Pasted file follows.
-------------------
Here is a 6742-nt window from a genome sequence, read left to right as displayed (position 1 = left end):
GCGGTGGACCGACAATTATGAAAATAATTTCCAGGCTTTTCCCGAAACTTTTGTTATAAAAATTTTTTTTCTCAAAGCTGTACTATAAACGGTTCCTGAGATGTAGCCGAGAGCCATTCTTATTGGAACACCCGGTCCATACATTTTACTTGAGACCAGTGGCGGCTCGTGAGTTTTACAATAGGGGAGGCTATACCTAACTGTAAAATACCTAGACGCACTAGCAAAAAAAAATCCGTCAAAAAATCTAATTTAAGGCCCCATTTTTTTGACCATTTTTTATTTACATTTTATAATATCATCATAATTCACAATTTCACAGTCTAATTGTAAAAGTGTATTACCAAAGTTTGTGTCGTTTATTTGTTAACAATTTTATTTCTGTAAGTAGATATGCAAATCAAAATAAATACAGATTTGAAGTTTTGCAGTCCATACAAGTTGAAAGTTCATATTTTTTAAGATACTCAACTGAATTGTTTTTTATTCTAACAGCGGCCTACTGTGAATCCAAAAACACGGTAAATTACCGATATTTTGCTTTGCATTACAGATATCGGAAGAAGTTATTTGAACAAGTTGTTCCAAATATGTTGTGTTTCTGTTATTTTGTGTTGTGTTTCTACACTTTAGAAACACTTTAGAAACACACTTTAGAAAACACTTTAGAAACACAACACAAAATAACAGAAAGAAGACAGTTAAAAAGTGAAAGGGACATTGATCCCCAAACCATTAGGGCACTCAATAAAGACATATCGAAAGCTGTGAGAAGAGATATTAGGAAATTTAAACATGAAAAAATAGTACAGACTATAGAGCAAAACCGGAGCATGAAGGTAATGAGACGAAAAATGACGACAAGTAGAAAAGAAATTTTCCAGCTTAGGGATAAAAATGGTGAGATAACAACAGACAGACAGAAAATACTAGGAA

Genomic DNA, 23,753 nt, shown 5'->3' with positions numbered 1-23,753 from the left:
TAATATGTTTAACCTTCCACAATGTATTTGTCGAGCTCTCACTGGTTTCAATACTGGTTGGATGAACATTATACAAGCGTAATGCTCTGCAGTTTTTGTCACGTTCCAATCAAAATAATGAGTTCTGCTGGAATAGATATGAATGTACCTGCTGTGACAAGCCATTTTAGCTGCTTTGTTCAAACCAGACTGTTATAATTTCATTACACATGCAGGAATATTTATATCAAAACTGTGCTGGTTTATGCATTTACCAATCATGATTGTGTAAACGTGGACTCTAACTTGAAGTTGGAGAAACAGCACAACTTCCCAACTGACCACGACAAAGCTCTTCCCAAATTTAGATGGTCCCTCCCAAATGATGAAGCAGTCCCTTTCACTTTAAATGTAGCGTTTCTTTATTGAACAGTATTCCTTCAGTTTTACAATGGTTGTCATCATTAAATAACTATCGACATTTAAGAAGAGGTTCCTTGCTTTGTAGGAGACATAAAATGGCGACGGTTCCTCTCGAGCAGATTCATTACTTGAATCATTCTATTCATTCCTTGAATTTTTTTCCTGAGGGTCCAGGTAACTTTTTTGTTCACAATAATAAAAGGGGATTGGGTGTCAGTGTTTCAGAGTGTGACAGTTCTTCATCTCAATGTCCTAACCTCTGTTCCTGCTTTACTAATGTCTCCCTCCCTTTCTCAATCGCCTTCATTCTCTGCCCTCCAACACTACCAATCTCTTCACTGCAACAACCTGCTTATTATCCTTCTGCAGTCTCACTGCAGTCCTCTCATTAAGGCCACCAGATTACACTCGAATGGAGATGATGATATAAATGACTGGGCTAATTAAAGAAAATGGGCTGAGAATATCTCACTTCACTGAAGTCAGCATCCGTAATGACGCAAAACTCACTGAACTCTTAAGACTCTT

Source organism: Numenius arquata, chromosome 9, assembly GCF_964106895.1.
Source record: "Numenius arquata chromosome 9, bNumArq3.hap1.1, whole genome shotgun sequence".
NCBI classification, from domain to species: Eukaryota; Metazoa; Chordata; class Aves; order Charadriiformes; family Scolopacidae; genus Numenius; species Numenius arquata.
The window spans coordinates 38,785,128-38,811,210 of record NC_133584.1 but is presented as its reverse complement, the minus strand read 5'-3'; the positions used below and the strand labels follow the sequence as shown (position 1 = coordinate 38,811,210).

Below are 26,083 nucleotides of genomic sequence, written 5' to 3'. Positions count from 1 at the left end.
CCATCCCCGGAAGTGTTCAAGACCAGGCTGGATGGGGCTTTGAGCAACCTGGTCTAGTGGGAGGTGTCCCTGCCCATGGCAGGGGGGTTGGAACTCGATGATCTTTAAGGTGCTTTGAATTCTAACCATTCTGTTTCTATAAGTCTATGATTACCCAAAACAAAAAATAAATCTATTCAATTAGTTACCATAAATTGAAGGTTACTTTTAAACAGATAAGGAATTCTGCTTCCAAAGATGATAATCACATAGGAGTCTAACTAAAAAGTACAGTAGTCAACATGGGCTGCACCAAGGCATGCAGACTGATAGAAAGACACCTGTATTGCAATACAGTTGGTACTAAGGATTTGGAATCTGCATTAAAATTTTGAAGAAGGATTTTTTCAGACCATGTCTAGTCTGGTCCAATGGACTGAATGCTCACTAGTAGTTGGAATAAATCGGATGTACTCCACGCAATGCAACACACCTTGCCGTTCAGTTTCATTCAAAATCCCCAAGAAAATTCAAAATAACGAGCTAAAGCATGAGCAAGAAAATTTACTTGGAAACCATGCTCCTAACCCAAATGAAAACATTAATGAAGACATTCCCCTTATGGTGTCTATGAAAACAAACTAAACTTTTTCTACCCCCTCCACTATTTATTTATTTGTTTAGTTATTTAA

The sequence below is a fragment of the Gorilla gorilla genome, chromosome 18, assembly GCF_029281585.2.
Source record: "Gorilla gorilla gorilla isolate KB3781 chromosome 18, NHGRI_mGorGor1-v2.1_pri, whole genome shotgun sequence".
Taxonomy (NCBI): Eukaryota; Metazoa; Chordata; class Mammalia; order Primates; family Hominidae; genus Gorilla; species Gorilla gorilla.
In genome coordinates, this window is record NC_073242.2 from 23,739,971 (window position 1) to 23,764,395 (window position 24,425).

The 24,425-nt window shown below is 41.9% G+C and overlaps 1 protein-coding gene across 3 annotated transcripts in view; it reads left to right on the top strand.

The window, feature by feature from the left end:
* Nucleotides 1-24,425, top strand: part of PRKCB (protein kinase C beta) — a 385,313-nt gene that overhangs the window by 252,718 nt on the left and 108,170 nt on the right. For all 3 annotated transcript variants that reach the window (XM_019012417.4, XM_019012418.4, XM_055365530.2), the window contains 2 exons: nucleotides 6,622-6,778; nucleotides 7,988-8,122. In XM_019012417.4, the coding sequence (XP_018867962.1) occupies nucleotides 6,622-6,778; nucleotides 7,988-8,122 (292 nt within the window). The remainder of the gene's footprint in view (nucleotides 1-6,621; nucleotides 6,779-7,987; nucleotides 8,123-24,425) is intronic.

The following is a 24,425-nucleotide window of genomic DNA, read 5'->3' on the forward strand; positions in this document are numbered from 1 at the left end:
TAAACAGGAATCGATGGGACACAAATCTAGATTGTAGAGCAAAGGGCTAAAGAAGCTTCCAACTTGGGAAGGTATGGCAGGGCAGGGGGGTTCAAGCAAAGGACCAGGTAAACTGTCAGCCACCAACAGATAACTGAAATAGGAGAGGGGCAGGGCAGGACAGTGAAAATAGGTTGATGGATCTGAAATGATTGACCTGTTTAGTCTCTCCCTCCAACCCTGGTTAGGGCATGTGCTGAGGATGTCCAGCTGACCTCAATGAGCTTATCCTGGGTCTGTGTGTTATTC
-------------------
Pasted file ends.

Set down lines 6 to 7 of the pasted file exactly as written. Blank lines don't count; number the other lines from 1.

Source record: "Numenius arquata chromosome 9, bNumArq3.hap1.1, whole genome shotgun sequence".
NCBI classification, from domain to species: Eukaryota; Metazoa; Chordata; class Aves; order Charadriiformes; family Scolopacidae; genus Numenius; species Numenius arquata.